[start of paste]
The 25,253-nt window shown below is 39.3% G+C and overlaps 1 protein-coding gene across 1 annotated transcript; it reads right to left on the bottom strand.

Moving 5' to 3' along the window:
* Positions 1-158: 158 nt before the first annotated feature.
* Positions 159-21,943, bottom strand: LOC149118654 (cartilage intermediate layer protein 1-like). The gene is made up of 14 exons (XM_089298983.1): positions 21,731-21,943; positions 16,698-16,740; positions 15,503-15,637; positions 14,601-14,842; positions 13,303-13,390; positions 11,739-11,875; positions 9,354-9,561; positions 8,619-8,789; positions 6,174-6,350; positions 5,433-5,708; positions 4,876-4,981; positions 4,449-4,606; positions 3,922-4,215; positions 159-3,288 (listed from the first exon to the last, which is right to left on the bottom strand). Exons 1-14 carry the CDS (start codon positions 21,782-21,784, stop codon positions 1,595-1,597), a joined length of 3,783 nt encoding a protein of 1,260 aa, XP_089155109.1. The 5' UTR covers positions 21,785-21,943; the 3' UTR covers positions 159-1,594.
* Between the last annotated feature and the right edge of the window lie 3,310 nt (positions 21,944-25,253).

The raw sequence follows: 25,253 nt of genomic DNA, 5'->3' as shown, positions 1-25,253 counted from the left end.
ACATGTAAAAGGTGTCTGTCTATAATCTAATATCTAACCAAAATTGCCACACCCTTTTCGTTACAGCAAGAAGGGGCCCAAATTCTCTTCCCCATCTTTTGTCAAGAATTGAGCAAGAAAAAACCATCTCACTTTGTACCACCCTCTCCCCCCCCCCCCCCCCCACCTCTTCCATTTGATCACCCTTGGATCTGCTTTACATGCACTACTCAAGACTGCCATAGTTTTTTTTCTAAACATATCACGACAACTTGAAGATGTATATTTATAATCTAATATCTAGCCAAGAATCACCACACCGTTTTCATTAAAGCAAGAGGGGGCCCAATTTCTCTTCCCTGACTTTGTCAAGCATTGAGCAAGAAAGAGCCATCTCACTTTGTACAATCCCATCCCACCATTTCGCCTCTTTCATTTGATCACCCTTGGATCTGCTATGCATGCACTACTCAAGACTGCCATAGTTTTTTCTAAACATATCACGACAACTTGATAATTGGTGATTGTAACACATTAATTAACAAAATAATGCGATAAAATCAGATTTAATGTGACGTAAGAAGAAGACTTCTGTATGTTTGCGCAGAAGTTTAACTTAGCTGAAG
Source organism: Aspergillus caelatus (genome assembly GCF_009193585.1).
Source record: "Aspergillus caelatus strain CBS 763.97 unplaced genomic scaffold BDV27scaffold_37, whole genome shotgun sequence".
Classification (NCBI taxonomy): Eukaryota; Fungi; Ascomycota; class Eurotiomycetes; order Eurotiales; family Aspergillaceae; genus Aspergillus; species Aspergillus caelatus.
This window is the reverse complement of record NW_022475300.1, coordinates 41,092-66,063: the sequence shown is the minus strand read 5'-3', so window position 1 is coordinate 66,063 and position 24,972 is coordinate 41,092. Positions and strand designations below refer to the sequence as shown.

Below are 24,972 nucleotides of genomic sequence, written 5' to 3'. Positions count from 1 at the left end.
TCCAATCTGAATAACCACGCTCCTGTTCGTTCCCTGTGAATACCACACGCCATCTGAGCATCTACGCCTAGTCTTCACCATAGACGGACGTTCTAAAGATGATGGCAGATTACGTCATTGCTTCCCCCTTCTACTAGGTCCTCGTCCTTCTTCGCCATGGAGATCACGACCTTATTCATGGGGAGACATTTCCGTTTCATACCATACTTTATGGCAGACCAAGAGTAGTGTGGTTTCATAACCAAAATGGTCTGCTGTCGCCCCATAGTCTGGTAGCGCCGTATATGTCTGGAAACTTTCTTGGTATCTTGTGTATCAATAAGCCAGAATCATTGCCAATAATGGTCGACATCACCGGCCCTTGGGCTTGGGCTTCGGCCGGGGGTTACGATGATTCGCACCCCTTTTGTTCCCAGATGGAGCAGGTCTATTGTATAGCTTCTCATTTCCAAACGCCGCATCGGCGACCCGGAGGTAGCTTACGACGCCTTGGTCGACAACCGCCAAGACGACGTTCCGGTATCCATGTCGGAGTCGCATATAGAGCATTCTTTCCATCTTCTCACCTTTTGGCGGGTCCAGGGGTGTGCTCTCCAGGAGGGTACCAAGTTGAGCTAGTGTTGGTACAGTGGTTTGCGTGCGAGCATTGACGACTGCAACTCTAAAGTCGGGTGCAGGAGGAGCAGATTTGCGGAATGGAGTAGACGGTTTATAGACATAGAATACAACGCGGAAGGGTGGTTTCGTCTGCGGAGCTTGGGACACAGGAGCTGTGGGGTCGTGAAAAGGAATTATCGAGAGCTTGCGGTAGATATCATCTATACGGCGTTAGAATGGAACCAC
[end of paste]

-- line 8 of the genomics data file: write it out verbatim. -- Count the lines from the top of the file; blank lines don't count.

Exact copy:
Source organism: Aspergillus caelatus (genome assembly GCF_009193585.1).